Three dimensional spatial-temporal convergence of otolith related signals in vestibular only neurons in squirrel monkeys

Chen Huang Chiju*, Barry W. Peterson

*Corresponding author for this work

Research output: Contribution to journalArticlepeer-review

21 Scopus citations


Spatio-temporal convergence (STC) properties of 19 vestibular only neurons' responses to translational head movements were examined in an alert, behaving squirrel monkey. In addition to standard tests that included 1.2 Hz yaw/pitch/roll rotations and inter-aural/naso-occipital/dorso-ventral translations, we also observed responses to translations along multiple directions in several orthogonal planes. Neural responses were fitted first by a model that permitted STC in all planes, characterized by a non-zero minimum and a gradual shift of phase. We then evaluated statistically whether models with fewer independent dynamic parameters yielded equally satisfactory results. The responses of 13 neurons were adequately fit by simple cosine models (1-D) as well as models that allowed complex STC behavior. Of the six neurons exhibiting STC, five could be modeled with two independent phase parameters (2-D) while the remaining neuron required a model with three independent phase parameters (3-D). The maximum translation sensitivity and phase, Smax and φmax, and minimum translation sensitivity and phase, S min and φmin, were estimated from the reconstructed sensitivity and phase surfaces. The tuning ratio, Smin/S max, in STC neurons was > 0.40 while in 1-D neurons it was < 0.25. Furthermore, the maximum response vectors of most 1-D neurons lay within 20° of either the horizontal or sagittal plane while those of STC neurons lay > 20° from both planes. No difference in other response properties, such as φmax or rotational responses, was found between neurons exhibiting STC and the simple cosine tuning. Our results suggest that the STC behavior observed in otolith-related vestibular neurons probably arises from summing inputs from afferents, with diverse response dynamics, innervating different otolith macula.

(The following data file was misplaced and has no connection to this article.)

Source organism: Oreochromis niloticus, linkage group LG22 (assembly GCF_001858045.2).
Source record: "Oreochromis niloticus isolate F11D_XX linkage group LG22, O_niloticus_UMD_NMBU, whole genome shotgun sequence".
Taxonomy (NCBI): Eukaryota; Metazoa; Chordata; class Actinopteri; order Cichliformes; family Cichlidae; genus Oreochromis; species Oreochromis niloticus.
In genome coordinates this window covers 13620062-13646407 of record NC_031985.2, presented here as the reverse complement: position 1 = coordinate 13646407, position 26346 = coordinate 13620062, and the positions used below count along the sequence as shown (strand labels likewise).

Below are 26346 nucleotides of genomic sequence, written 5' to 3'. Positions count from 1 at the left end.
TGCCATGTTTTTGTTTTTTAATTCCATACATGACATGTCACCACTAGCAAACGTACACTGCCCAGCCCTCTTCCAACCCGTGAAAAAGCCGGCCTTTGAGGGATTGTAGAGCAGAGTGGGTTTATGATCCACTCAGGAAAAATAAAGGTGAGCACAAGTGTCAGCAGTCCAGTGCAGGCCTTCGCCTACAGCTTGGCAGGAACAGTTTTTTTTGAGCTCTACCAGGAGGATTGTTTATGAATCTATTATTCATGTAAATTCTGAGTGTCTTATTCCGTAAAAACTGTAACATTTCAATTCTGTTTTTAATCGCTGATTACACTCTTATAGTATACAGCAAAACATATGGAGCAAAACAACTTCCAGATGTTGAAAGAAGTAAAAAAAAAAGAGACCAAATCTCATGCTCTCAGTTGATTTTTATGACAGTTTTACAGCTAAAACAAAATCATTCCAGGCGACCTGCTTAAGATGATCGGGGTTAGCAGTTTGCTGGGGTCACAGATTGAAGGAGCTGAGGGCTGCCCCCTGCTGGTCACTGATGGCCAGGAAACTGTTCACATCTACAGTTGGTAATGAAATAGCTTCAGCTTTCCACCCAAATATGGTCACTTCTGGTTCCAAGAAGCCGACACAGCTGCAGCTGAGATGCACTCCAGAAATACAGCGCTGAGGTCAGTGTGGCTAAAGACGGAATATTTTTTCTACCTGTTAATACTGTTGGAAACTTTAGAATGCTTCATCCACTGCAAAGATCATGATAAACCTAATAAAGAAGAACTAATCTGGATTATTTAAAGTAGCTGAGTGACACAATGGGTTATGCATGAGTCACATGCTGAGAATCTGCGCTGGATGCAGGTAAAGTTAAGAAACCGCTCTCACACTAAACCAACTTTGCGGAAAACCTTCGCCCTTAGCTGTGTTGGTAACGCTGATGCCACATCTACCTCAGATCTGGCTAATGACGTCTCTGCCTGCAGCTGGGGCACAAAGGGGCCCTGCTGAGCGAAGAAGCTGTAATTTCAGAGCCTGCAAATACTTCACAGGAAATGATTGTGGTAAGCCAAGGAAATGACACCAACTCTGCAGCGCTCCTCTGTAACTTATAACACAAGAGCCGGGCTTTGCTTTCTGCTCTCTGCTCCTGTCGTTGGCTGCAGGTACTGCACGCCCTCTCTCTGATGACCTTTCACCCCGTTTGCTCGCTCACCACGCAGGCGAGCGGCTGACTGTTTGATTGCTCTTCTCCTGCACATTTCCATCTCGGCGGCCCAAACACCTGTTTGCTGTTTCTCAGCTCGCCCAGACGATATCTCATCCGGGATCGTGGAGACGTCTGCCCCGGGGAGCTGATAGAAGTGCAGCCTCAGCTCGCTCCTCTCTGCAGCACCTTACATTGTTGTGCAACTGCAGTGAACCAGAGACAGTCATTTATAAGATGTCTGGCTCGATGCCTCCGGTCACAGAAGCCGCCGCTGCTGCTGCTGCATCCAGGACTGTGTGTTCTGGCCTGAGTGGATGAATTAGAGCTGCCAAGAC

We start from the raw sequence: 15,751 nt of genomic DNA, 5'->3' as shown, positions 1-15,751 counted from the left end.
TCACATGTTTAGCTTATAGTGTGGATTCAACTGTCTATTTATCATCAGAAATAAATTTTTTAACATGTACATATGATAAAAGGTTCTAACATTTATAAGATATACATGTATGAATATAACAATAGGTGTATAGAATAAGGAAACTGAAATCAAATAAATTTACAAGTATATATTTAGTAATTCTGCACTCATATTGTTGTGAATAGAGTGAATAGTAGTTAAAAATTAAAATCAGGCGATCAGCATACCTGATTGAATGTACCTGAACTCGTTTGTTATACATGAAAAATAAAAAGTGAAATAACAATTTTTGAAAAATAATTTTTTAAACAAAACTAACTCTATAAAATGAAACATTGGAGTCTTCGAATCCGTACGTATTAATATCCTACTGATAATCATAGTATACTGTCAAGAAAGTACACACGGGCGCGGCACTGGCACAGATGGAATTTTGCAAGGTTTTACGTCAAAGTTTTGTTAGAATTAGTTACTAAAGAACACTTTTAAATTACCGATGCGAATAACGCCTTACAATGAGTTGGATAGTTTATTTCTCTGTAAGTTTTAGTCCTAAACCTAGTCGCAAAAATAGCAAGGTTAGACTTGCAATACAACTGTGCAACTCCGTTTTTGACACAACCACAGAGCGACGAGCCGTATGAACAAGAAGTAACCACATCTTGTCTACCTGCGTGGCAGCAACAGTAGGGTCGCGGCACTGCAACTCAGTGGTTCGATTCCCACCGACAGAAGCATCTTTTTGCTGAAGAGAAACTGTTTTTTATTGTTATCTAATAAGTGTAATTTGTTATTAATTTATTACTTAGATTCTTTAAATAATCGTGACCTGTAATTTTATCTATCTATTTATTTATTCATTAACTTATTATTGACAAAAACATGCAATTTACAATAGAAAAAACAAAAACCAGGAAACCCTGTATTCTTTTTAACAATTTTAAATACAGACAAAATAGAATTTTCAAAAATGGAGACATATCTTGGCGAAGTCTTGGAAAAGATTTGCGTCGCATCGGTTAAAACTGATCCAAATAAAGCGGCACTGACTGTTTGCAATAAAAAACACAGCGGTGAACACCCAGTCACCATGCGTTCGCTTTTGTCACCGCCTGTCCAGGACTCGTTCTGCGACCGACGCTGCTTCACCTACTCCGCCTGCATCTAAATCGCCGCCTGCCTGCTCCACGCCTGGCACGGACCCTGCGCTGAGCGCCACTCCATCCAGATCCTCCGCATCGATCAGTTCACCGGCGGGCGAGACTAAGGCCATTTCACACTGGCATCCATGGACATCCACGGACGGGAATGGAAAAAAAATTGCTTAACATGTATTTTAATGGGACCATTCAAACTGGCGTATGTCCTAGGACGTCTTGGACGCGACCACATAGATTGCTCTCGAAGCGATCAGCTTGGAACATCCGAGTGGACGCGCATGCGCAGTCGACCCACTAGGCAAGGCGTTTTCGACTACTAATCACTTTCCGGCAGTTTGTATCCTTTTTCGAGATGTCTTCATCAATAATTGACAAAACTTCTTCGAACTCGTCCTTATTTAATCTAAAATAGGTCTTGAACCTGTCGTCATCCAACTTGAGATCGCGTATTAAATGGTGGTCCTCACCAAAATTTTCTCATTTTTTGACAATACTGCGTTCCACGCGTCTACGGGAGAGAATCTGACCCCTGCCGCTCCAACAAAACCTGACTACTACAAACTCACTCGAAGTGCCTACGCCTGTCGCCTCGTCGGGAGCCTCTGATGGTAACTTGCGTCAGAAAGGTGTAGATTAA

Original languageEnglish (US)
Pages (from-to)410-426
Number of pages17
JournalExperimental Brain Research
Issue number3
StatePublished - Jan 2006


  • 3-D
  • Otolith
  • Primate
  • Spatial
  • Temporal

ASJC Scopus subject areas

  • Neuroscience(all)


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